A few days back we decided to take a day out and go on a shopping trip into Slovenia and to Trieste in Italy with a rental car – we had a great day, found a lot of parts we needed and stocked up on supplies – and even had a McDonalds (long time ago!). We came back to the boat late in the evening at around 9pm and we discovered the fresh water pump running, but it was running dry. Ed was convinced I had left the tap on (no idea why I would have done that – am I REALLY that stupid????!!!!!) and I was getting a lot of stick before he realised that the taps were closed … we switched off the water pump and tried to work out what was going on – the water tanks were empty.
We started to fill the aft tank again but when we switched the water pump back on to check if it still worked, I could hear water gushing from the aft cabin and went searching for the source. I then realised that the saloon cabin floor was floating and there was water everywhere! The source of the water leak was a high pressure hose from the water maker fresh water flush – the hose had just split and was spurting water all over the exhaust compartment underneath the aft bed, behind the engine.
We had no idea how long this had been running – but it had emptied the entire water tank of 210 litres into the bilges – plus the additional water we had just replaced before we discovered what was going on! We were shocked … the boat could have sunk …. but surely that’s what you have a bilge pump for? The whole purpose of a bilge pump is to pump out any water which manages to find it’s way inside the boat – the most basic of safety equipment on board, surely.
Of course the first thing we did is check the bilge pump … and it wasn’t working. Or that’s what we thought. On further investigation, we discovered that this was one of the things Bavaria had skimped on … the pump is MANUAL … so when you’re sinking you have to remember to go to the power panel and turn the pump on …. It does say that in the specifications – but it never crossed our minds that a bilge pump would be anything other than automatic.
The design of a boat is such that all water should run to the compartment where the pump is as this is the lowest point on the boat. We turned the pump on and it started emptying …. as fast as it emptied more water overflowed from other compartments in the boat which is what it’s supposed to do – and eventually the bilge pump compartment was empty. Phew .. job done … or so we thought.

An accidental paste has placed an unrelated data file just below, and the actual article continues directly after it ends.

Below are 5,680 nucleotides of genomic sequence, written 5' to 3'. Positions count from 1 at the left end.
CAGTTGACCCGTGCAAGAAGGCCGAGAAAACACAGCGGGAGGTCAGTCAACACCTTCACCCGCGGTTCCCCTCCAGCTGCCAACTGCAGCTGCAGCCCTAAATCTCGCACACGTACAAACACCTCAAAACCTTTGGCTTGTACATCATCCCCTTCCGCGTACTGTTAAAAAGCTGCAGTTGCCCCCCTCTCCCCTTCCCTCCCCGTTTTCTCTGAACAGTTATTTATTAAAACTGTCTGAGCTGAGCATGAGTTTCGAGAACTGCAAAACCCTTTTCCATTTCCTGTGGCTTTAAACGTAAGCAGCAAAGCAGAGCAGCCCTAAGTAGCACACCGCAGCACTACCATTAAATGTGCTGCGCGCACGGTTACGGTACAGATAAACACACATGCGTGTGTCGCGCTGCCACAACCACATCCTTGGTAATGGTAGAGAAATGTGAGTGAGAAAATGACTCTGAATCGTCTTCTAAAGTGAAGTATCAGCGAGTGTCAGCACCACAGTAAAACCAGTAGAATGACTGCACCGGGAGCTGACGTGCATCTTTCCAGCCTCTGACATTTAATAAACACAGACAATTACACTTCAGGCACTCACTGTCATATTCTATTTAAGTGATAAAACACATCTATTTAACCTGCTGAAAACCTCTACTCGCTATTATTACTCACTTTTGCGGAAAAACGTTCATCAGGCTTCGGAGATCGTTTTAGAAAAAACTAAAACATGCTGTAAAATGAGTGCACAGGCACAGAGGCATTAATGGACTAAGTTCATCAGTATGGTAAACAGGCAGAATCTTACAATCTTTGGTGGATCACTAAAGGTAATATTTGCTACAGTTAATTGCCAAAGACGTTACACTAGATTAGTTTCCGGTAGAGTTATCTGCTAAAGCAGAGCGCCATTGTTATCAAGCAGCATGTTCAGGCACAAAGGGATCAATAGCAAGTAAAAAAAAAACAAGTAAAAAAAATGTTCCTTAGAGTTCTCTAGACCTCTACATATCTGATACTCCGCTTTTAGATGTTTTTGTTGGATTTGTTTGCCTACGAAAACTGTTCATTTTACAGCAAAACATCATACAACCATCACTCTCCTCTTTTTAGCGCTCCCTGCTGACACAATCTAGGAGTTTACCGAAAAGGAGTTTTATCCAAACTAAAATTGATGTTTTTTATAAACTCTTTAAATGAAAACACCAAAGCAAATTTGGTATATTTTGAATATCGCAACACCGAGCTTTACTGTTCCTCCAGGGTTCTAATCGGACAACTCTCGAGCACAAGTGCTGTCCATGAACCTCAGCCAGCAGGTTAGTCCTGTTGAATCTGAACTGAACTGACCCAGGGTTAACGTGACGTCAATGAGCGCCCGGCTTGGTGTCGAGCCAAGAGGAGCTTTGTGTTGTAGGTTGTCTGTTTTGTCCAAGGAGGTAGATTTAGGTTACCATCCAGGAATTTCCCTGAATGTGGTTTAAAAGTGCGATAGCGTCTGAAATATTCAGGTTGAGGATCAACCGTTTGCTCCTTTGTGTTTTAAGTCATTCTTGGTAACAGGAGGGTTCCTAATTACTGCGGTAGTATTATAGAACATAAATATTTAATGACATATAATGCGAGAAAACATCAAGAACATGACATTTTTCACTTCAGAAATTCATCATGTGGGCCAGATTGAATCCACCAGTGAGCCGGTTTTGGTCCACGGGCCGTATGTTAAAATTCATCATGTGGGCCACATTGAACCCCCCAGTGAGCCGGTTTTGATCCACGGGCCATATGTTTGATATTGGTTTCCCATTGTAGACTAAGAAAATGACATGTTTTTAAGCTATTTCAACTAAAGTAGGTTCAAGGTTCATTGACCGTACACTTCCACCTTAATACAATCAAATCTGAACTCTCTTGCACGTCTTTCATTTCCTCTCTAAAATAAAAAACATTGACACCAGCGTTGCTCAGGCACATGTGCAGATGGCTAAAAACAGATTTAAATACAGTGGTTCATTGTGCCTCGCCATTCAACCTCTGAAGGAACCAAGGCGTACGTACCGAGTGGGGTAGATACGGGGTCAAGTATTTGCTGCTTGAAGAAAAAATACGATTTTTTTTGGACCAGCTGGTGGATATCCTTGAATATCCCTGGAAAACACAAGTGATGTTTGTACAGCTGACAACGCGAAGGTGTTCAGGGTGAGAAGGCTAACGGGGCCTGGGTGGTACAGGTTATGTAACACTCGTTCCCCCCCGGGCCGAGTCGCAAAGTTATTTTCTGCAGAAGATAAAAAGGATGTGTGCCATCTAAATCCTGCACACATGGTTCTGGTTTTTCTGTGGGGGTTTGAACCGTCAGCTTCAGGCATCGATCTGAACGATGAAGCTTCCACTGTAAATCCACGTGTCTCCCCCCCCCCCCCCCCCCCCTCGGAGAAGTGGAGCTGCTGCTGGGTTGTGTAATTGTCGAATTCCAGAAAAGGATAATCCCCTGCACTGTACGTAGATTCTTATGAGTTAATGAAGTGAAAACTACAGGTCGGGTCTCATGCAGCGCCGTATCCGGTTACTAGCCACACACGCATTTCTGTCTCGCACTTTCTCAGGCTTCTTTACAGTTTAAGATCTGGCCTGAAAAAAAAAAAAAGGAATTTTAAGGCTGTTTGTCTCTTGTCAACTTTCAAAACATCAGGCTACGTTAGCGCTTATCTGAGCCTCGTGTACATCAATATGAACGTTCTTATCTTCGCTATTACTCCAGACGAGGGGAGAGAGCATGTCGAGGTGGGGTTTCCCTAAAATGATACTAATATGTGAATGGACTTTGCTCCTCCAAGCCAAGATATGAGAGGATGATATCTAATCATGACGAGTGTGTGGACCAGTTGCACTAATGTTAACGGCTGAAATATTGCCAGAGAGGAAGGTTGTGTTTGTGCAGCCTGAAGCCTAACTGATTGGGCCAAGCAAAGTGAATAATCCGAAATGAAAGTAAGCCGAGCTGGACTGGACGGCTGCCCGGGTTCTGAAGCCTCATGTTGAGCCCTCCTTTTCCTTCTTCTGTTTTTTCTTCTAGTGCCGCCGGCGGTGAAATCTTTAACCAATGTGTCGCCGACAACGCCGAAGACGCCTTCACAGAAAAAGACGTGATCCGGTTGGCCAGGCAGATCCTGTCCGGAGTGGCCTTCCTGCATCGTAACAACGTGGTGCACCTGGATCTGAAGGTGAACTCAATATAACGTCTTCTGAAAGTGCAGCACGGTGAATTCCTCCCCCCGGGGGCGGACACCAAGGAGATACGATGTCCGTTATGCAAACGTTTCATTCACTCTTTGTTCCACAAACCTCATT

We cleaned up and then replaced the length of hose from our spare stock and went to bed with the plan of buying a new bilge pump first thing in the morning and sending a stinking email to Bavaria to tell them what we thought!
The following day, one of the first things we noticed was a sloshing sound coming from under the saloon floor – this was when we realised that there were numerous stringer compartments which were not joined to the main bilge compartment – or were joined only at the floor level – the water had overflowed as it should but only until it had reached the level of the top hole, all the water in the compartment below that level was trapped. We started to look for how we could reach these places and discovered that there were NO inspection holes in the floor other than the ones on the main stern to bow central stringer which we had already accessed. Somehow or other, we had to reach this water so we proceeded to try to lift floor panels – but then how to get the water out?
It was time for the design and engineering of a very simple but useful tool – we purchased a small bilge pump, a long length of clear hosepipe, a long length of 12v cable and a 12v plug. The hose was connected permanently to the pump output and the pump was wired with the long length of cable and the 12v socket on the end. We now had a portable bilge pump that we could poke into holes – the long hosepipe could be put into the sink or a bowl (or overboard – or wherever necessary) to get rid of the water and the unit could be powered by plugging it in to any of the 12v sockets we had in the boat. The kit was supplemented by a “super sponge” which we had purchased in Slovenia – we have never found these sponges anywhere else and they are amazing – they absorb large quantities of water, but don’t drip very much. The sponge was fixed with a cable tie to our sail batten tool which enabled us to poke it into small places as well.
Systematically, we went through the boat and tried to work out where every compartment was, and what was joined to what. Amazingly, nobody at Bavaria could help when we asked for the blueprint of the stringer layouts. We have now worked this out for ourselves having taken up every floor panel in the boat – with the exception of the ones which were impossible to reach – for example under the galley. We managed eventually to empty out every compartment – along with large quantities of build debris and now we have clean and dry bilges.
The job of refitting the floor panels was not easy – many were under walls or had furniture built on top of them. We have also worked out the places where we need inspection holes made to avoid the problem occurring in the future and this has gone on to our “warranty jobs” list … which I’m sure will get longer as the summer progresses!